Chaps aren’t de rigueur, but a helmet, yes

Q: In looking at your riding clothing on the Harley-Davidson Fat Bob segment, I wondered if you had ever written anything on protective clothing recommendations.

It appeared you were wearing some sort of chaps over your jeans. Can you suggest a reference or provide a column on must-haves for protective clothing for riding? It can get pretty warm here in the summer, so tips on lighter weight/cooler riding equipment would be a plus. I was also hoping you might suggest any New Age materials.

-- Bernie Urbanik, Plano, Texas

A: . You have great timing. I hope my protective-gear story will run at some point in August, but as a preview, the Motorcycle Safety Foundation must-haves include: A DOT-approved helmet, long-sleeved jacket, pants, gloves, over-the-ankle boots and eye protection.

In terms of New Age materials, here’s what I’m coming up with based on a quick scan of my notes: Cool Leather is a type of leather that’s been tanned with a product that reflects UV rays, so it’s cooler than regular leather. You might also want to look into jeans reinforced with knitted (not woven) Kevlar, like the ones made by Draggin’ Jeans. In terms of textiles, the thing to look for is a minimum of 500-denier Cordura nylon that’s reinforced on the underside with leather on likely impact points; i.e., under the elbow and shoulder armor.

Q: You referred to the engine in Moto Guzzi’s Norge as being “transverse.” My understanding is that the orientation of the engine is based on the crankshaft, not the cylinders. If that’s the case, the Norge’s engine is longitudinal, like a Corvette, whereas a Harley’s engine would be mounted transversely, like a Camry. Is the standard different for motorcycles?

-- Chris Smith, Redmond, Wash.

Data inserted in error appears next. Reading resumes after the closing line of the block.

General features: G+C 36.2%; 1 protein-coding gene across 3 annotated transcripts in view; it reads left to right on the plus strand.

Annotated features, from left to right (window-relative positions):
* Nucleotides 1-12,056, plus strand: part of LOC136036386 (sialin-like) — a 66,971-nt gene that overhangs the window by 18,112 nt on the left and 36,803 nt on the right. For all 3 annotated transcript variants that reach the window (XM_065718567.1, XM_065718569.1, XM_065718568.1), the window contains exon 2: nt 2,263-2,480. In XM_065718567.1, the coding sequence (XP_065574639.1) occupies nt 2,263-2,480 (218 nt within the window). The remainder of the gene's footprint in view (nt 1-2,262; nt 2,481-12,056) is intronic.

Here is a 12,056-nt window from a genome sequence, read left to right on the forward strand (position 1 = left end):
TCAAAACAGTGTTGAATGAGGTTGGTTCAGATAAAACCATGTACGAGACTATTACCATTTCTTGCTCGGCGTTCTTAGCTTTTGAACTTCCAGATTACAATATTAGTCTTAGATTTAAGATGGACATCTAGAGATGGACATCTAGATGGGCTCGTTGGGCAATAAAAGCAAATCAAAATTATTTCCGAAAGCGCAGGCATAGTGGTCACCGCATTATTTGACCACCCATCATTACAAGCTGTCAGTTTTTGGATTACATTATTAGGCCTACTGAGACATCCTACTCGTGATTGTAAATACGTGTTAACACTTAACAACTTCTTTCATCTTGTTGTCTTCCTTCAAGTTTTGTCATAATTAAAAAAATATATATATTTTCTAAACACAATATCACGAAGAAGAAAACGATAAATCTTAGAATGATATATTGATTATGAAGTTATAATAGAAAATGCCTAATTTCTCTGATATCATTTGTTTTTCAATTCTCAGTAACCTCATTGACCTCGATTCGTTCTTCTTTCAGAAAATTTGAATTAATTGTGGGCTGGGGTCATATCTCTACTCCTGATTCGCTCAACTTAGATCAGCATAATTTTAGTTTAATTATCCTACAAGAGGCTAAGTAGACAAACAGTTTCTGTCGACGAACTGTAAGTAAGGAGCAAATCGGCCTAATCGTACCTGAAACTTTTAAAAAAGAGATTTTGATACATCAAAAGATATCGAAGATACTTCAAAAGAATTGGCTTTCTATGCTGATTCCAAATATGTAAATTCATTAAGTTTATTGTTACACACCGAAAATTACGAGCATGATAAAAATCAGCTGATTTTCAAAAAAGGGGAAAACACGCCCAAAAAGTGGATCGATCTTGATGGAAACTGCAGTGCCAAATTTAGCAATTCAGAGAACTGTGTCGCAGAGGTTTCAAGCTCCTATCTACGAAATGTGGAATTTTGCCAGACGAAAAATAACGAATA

A: I reached out to Moto Guzzi for this one. Hope you’re ready for a thorough response.

According to my source at Moto Guzzi Technical Services, “The Guzzi engine is a 90-degree ‘L’ twin, actually, because the cylinders are oriented at 90 degrees, instead of a typical V twin that has a smaller angle ( 60-degree, 77-degree, etc.). It is called ‘transverse’ because the engine is mounted with the crankshaft oriented front to back instead of left to right. Because of this you cannot run a chain or belt drive directly to the rear wheel like in most motorcycles. This is why you have a separate gearbox that bolts to the engine and transfers the power to the rear wheel via the drive shaft. This is how it is done on the Moto Guzzi and a BMW.

“So, according to the car world, a transverse engine (crankshaft running left to right) would be like a Camry, and a traditionally mounted engine (crank front to back) would be like a Chevy truck. It wasn’t until the Japanese car era did we really start to see front-wheel-drive (transverse engines) become mainstream.

“In the motorcycle world, it is the opposite of the car world. Traditionally, motorcycles have engines mounted with a crankshaft left to right so that a chain or belt can be attached directly to the engine and then to the back wheel sprocket. The atypical bikes (BMW, Guzzi) have the engines mounted with crank running north to south, which would be called ‘traditional’ if you were referring to cars. This may be why the engine is called “transverse” in the Guzzi owner’s manual, as it is not conventional to the motorcycle world.”